$$C.V.= {\frac {\sigma}{\mu}}$$

#### Example: Calculating Coefficient of Variation

Using the example above we have:

$${ \sigma }= \cfrac{2}{9}$$

$${ \mu }= \cfrac{4}{3}$$

Thus,

$$\text{C} .\text{V}.=\cfrac{ \sigma }{ \text{M} }= \frac { \sqrt{\cfrac{2}{9} }{ \frac{4}{3}} } = 0.354$$

## Skewness and Kurtosis

The variance of $$X$$ is sometimes often referred to as the second moment of X about the mean. The third moment of $$X$$ is referred to as the skewness, and the fourth moment is called kurtosis. In general, the mth moment of $$X$$ can be calculated from the following formula:

$$\text{m}^{th} \text{ moment} \left( \text{X} \right)=\int _{ -\infty }^{ \infty }{ \left(\text{x}-{ \mu } \right)^{ \text{m}} \text{f}\left( \text{x} \right) \text{dx} }$$

#### Example: Calculating the Skewness

Given the following probability density function of a continuous random variable:

$$f\left( x \right) =\begin{cases} \frac { x }{ 2 } , & 0 < x < 2 \\ 0, & otherwise \end{cases}$$

Calculate the skewness.

Solution

The skewness is calculated as the third moment of $$X$$. More specifically,

$$\text{Skewness} \left( \text{X} \right)=\int _{ -\infty }^{ \infty }{ \left(\text{x}-{ \mu } \right)^{ 3 } \text{f}\left( \text{x} \right) \text{dx} }$$

Now,

\begin{align*} \mu & =\int _{ -\infty }^{ \infty }{ xf\left( x \right) dx= } \int _{ 0 }^{ 2 }{ x\bullet \frac { x }{ 2 } \bullet dx } ={ \left[ \frac { { x }^{ 3 } }{ 6 } \right] }_{ x=0 }^{ x=2 }=\frac { 8 }{ 6 } =\frac { 4 }{ 3 } \end{align*} \\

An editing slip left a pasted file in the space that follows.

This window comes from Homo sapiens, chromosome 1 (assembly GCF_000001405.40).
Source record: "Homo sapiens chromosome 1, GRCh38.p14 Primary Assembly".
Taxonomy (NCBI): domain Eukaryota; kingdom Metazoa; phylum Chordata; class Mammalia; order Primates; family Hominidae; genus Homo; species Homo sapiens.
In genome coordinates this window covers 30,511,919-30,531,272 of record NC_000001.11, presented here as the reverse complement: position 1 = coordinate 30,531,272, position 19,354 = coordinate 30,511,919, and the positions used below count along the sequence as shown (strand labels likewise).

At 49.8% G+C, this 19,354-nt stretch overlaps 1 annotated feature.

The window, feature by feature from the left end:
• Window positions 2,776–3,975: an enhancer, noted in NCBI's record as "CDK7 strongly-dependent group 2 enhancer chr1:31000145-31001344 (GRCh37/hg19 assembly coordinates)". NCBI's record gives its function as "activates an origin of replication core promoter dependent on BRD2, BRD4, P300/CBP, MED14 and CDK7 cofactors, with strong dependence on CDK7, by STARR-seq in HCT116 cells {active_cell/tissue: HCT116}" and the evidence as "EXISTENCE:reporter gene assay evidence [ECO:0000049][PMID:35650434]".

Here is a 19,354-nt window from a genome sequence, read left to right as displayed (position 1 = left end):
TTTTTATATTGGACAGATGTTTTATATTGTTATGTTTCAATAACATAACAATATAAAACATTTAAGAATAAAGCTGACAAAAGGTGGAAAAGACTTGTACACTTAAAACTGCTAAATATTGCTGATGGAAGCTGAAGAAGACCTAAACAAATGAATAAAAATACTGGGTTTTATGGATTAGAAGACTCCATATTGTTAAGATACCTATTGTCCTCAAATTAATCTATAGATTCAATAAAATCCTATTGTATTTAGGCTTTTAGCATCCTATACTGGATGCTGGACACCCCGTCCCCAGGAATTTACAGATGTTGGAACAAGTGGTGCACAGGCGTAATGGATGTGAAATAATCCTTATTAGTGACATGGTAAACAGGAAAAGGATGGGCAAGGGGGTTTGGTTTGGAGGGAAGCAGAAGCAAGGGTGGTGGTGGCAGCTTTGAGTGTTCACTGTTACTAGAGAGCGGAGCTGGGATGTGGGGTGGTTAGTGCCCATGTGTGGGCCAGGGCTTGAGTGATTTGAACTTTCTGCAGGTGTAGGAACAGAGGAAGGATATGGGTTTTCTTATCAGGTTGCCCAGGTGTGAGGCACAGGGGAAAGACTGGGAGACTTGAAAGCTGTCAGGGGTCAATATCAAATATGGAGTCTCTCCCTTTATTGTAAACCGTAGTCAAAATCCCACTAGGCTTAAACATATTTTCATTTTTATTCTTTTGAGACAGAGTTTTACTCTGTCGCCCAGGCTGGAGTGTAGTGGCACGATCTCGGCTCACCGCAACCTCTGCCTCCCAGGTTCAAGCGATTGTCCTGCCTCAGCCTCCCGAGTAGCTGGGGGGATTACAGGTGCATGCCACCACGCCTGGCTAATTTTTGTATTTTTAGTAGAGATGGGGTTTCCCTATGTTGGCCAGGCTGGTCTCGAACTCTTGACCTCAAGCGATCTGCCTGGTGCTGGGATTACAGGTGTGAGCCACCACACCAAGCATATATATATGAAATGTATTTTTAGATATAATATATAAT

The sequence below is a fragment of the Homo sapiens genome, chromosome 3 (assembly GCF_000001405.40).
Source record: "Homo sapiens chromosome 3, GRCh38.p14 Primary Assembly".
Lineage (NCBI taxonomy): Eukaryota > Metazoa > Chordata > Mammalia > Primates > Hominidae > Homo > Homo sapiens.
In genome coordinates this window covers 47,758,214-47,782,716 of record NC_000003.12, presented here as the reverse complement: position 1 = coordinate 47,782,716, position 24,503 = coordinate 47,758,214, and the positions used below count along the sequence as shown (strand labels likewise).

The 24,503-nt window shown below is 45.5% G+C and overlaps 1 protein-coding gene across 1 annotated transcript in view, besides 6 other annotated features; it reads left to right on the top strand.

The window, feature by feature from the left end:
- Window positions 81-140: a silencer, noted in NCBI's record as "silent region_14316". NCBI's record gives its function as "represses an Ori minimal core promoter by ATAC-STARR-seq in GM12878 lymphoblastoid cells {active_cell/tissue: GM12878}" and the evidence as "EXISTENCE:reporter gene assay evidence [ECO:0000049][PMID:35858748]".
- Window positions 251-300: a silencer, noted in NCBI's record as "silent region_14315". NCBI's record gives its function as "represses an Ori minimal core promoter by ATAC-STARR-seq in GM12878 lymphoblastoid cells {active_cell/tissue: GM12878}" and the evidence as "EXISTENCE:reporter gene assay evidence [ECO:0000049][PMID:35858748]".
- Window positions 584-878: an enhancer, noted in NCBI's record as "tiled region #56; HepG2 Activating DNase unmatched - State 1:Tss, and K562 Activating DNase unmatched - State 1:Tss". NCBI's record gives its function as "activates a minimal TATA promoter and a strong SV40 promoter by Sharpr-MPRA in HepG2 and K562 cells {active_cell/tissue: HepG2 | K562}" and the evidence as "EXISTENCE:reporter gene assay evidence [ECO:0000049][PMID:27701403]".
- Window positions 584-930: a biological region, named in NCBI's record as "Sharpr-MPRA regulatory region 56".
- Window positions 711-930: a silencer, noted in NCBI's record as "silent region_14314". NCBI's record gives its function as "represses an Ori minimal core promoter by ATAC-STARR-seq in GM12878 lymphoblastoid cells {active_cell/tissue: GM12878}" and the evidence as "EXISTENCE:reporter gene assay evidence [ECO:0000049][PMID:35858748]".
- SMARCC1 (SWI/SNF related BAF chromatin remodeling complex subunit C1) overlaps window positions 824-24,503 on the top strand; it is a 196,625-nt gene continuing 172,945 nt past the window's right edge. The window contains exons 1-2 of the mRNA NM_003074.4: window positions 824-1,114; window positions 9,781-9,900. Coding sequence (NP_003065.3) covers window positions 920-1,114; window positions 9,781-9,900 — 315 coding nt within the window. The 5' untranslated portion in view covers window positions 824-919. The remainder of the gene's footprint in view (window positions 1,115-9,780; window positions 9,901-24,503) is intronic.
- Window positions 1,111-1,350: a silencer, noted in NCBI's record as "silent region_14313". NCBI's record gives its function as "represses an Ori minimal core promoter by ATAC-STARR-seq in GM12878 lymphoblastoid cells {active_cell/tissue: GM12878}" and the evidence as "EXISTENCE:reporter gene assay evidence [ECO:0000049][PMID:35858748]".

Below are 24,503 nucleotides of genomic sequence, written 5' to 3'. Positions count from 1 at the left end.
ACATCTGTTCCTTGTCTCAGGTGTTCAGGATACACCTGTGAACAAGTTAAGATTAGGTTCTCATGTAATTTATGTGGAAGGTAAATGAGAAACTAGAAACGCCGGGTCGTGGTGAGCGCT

\begin{align*} \text{Skewness} \left( \text{X} \right)&=\int _{ -\infty }^{ \infty }{ \left(\text{x}-{ \mu } \right)^{ 3 } \text{f}\left( \text{x} \right) \text{dx} } \\ &=\int _{ -0 }^{ 2 }{ \left(\text{x} -\cfrac{4}{3}\right)^{3} }\times \cfrac{\text{x}}{2} \times \text{dx} \\ &=\int _{ -\infty }^{ \infty }{\left(\cfrac{ { \text{x} }^{4}}{2}-2{ \text{x} }^{3}+ \cfrac{8{ \text{x} }^{2}}{3}-\cfrac{32 \text{x}}{27} \right)} \text{dx} \\ &=\left[\cfrac{{\text{x}}^{5}}{10}-\cfrac{{\text{x}}^{4}}{2}+\cfrac{{8\text{x}}^{3}}{9}-\cfrac{{16\text{x}}^{2}}{27}\right]_{\text{x}=0}^{\text{x}=2} \\ &=-\cfrac{8}{135} \end{align*}

## Discrete Probability Distributions

### Bernoulli Distribution

A random variable ­$$X$$ is said to be a Bernoulli random variable if its probability mass function is given by:

$$\text{f}\left( \text{x} \right)=\begin{cases} \text{p}, & {\text{X}}=1 \\ 1-\text{p}, & {\text{X}}=0 \end{cases}$$

Where $$0\le{\text{p}}\le1$$.